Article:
I'm not really sure why people refer to summer as the "lazy days." Although I may be at the pool with my kids, traveling for "vacation," or spending time outside in the humid jungle of heat, nothing about summer allows me to be lazy. Honestly, summer's the most stressful season of the year. To add to that stress are things you do every day in the summer that aren't safe for your baby and probably didn't even realize may be an issue until you stumble across an article online at 2 a.m.
Although it might seem overwhelming to think of the little things parents do every day that may not be safe, you should take comfort in knowing many of them are easy fixes or potentially things you've already heard about on the latest summer segment of your local news. Either way, there's no reason to be too alarmed, but do take note if you find yourself in some of these situations on a day to day basis.
When it comes to a hot summer in the sun, it's best to reduce stress and err on the side of caution with a baby in tow. So look through the items listed out below, and if need be, adjust accordingly to help cutdown on this season's chaos.
1. Cover Your Stroller Or Carrier
It may seem logical to cover up your stroller or carrier to keep the sun away from your little one, but it can actually cause your baby to overheat or increase SIDS risks. Dr. Wendy Sue Swanson told the website for The Today Show that a greenhouse effect in an enclosed space could occur, even if you're using breathable materials or fabrics. Especially on scorching hot days, utilize an umbrella or sunscreen (if your baby's old enough) instead of keeping your baby covered.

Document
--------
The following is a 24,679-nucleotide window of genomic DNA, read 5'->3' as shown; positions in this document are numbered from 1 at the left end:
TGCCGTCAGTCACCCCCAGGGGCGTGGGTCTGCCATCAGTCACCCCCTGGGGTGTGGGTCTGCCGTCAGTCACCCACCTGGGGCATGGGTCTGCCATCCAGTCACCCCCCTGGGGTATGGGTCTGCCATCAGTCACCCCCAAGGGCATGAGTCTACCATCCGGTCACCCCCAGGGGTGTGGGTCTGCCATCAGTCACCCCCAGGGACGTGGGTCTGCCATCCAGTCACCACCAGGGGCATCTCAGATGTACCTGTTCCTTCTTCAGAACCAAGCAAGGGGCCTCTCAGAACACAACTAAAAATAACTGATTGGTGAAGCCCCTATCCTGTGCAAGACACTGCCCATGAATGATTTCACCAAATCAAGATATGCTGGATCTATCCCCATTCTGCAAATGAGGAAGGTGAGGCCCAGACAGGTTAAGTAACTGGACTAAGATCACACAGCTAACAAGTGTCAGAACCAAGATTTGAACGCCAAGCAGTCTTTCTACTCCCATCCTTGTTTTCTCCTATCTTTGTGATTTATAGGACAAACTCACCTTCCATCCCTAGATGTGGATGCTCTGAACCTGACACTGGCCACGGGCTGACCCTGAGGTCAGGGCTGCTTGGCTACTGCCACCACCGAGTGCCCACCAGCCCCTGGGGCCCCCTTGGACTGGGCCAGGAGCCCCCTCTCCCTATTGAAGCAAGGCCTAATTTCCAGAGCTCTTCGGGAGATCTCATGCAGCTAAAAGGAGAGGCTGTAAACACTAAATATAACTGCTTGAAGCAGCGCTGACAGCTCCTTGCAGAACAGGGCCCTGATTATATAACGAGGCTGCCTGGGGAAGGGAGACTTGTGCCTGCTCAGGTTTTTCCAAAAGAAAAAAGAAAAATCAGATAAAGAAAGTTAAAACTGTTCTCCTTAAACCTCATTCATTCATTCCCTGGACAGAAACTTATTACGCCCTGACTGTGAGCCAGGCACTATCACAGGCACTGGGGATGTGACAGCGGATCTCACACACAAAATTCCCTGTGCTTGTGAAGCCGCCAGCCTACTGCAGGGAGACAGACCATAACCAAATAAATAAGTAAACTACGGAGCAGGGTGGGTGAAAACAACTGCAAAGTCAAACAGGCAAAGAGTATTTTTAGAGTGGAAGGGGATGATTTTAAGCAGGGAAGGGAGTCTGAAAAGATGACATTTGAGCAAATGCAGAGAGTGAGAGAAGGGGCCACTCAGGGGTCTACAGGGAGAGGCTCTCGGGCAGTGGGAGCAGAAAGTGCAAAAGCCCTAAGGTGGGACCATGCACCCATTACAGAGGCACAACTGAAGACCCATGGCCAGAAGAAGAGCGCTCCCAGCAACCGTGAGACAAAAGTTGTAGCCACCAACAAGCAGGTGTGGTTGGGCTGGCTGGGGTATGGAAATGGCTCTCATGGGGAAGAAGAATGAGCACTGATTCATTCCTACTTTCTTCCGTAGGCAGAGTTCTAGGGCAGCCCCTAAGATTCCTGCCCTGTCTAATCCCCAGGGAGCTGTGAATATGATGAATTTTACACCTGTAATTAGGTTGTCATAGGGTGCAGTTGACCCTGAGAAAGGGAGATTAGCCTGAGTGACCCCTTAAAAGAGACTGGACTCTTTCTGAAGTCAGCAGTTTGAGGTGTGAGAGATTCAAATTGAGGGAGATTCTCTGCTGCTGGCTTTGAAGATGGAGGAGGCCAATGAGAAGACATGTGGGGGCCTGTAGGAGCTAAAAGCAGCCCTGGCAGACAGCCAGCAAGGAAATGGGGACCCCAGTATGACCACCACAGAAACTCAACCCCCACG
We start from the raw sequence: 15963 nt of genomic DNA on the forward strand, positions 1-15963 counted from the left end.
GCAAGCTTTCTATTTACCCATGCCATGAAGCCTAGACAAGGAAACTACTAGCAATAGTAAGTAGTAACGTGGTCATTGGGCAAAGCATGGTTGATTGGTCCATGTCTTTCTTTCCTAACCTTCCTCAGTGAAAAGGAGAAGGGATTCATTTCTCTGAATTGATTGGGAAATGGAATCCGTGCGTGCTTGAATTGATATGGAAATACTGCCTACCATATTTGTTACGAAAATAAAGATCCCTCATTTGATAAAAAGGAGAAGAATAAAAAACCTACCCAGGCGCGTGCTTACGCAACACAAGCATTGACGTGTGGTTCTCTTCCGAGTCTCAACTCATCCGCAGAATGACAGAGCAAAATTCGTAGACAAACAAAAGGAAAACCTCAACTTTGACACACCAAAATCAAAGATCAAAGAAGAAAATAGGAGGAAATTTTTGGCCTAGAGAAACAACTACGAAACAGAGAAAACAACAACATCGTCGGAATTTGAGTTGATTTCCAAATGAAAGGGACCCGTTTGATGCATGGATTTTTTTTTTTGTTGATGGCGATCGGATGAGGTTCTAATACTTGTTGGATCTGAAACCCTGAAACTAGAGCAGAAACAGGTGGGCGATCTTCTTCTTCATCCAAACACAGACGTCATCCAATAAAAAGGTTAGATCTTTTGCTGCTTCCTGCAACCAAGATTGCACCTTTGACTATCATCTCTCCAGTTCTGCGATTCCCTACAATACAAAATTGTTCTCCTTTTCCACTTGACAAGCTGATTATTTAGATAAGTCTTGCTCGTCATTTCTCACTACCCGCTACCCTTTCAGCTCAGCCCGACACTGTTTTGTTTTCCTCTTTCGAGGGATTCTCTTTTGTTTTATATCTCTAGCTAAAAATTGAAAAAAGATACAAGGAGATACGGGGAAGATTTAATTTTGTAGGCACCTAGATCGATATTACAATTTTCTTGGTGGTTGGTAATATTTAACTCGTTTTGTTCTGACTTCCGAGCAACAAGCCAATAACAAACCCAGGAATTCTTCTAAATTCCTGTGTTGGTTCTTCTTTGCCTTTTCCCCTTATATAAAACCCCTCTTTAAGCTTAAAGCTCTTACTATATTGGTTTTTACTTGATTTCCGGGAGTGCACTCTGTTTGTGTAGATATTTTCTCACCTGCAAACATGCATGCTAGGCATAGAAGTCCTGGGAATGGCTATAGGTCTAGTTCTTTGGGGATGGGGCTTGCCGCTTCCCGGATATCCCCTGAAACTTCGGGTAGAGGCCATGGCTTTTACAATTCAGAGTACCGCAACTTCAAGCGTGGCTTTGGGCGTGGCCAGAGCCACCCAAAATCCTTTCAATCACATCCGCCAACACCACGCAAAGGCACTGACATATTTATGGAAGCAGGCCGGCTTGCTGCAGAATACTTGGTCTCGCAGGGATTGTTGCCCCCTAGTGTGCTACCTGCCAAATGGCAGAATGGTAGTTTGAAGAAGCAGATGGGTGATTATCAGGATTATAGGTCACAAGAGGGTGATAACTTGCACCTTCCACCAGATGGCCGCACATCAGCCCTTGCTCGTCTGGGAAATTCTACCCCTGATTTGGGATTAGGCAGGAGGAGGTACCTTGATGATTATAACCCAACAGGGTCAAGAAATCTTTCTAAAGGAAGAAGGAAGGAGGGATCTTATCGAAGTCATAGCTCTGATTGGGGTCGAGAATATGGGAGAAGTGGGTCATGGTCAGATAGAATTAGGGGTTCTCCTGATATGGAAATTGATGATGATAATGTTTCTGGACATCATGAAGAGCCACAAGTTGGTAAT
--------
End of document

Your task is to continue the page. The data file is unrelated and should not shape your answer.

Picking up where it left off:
2. Play In The Sand
Whether you have a sandbox in your backyard or live near a beach, letting your baby crawl around or walk in the sand barefoot can burn their skin and even irritate their mouth and eyes when it becomes airborne, according to Parenting. So when it's extra hot, make sure your baby keeps their shoes on, has skin coverage if they're crawling in the sand, and keeps hands away from their face after playing in it.
3. Head To The Park
Although the park can be a great relief on an average or mildly hot day, the aforementioned Parenting article noted that some equipment can quickly overheat and burn a baby's skin on an extra hot day. If you notice a playground has a lot of metal or plastic equipment, do a touch test before placing your baby in the swing or helping them down the slide. You may even want to bring some water along to pour and cool down hot surfaces.
4. Wear Fragrances Or Floral-Patterned Clothes
This one may seem a little out there, but if you're extra concerned with bee stings or want to play it safe to avoid them, the previously shared Parents article suggested avoiding fragrances and floral patterns. This is because bees are drawn to flowers, and either of those two things may make you or your baby more susceptible to attracting bees and bee stings.
5. Use Products With DEET